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Aloe dichotoma

Quiver Tree, Kokerboom

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Aloe dichotoma Aloe dichotoma Aloe dichotoma  

Aloe dichotoma  Masson 1776 (Quiver Tree, Kokerboom)
is a distinctive slow-growing tree Aloe from dry rocky areas of the Western Cape and Namibia. This is one of the largest species of Aloe, growing up to 30 ft tall over a few hundred years. The common name refers to the traditional use of hollowed stems of this tree as quivers for arrows.

Aloe dichotoma seedling

A single trunk divides into numerous branches at the top, each branch bearing a rosette of narrow grey-green succulent leaves. Old leaves are not retained on the smooth, but ridged trunk with sharp edges to each scale. The inflorescence is divided into three to five racemes of large tubular yellow flowers. The flowers are edible with the flower buds said to have a similar flavour to asparagus.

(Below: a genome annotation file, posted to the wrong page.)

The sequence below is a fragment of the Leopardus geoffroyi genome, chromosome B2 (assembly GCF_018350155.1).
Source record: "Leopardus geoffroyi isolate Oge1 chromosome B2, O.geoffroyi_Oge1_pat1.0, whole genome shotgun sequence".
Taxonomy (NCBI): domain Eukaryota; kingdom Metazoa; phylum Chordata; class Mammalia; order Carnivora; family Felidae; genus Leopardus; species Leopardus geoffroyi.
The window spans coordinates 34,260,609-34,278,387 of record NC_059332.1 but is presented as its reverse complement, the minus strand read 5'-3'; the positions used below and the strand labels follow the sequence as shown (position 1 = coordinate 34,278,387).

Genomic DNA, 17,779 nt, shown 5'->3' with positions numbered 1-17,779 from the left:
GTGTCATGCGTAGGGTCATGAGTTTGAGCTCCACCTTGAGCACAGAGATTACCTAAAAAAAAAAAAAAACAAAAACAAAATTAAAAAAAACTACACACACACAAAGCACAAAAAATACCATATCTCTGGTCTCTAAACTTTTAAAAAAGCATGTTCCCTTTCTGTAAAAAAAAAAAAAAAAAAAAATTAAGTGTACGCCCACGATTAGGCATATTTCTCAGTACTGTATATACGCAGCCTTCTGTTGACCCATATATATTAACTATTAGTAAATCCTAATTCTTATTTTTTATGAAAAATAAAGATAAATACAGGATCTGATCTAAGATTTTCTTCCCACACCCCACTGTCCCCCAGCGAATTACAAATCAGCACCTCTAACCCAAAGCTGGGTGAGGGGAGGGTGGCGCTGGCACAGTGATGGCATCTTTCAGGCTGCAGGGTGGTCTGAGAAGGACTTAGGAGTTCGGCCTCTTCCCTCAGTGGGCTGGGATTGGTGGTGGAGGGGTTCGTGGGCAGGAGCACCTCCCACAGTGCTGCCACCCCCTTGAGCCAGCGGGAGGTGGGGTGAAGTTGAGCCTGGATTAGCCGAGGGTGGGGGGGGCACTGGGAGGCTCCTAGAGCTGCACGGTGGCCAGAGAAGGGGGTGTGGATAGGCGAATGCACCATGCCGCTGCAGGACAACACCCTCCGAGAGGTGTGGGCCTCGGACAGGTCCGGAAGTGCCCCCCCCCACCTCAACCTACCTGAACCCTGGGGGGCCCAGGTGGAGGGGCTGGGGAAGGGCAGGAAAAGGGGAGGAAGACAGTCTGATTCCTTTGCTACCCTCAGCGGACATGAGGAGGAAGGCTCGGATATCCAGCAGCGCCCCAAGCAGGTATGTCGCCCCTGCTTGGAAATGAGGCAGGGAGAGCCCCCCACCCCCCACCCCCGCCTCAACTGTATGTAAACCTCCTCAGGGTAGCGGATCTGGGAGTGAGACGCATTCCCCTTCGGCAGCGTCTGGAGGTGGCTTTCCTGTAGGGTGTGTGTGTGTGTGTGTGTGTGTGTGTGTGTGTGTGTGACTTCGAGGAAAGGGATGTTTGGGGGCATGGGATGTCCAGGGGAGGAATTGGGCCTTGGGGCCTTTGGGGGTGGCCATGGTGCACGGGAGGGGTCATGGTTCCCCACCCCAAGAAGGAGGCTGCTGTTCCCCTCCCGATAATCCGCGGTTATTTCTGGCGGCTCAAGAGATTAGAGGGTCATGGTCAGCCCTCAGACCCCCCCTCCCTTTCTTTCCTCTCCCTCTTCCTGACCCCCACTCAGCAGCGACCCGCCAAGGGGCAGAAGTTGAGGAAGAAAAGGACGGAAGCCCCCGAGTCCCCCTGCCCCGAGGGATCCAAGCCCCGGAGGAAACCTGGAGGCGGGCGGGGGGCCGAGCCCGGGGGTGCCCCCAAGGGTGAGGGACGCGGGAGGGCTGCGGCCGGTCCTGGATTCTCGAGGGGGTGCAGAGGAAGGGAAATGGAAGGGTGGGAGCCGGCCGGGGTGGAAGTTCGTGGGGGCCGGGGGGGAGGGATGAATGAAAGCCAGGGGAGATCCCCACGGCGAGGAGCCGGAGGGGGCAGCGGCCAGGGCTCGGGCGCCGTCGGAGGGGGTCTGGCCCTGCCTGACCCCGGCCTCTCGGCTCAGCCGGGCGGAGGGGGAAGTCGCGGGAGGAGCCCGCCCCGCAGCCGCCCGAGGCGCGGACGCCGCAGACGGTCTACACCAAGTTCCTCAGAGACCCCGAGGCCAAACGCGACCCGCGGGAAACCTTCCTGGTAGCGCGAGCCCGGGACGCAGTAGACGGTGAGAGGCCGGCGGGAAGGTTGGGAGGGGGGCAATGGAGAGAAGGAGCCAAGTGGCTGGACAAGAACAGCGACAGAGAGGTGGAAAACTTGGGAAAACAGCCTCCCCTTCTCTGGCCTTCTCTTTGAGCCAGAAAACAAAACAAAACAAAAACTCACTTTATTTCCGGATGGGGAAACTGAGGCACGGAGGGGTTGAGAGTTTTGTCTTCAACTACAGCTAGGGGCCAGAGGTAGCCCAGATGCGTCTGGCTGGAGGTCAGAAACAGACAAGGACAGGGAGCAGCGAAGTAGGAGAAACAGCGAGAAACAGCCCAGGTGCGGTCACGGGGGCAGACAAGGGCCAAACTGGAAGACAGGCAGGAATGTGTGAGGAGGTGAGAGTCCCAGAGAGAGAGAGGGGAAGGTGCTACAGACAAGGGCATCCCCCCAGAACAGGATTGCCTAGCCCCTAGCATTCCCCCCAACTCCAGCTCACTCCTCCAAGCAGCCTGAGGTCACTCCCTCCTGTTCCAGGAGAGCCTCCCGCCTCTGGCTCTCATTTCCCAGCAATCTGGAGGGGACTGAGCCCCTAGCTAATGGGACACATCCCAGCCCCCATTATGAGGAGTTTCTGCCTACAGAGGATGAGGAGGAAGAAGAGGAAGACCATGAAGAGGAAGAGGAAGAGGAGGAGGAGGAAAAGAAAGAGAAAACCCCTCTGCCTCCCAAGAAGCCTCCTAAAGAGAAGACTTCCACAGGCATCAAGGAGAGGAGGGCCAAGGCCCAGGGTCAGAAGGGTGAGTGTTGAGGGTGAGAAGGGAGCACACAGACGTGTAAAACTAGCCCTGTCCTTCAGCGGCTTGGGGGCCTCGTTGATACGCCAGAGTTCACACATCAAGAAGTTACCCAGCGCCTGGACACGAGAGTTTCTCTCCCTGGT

Left: In a young plant the leaves are arranged in vertical rows and only with maturity, spiral to form a rosette.

Aloe dichotoma Aloe dichotoma Left: North Escarpment near Nieuwoudtville, RSA. December 1998. There was a large population of Aloe dichotoma in this limited area.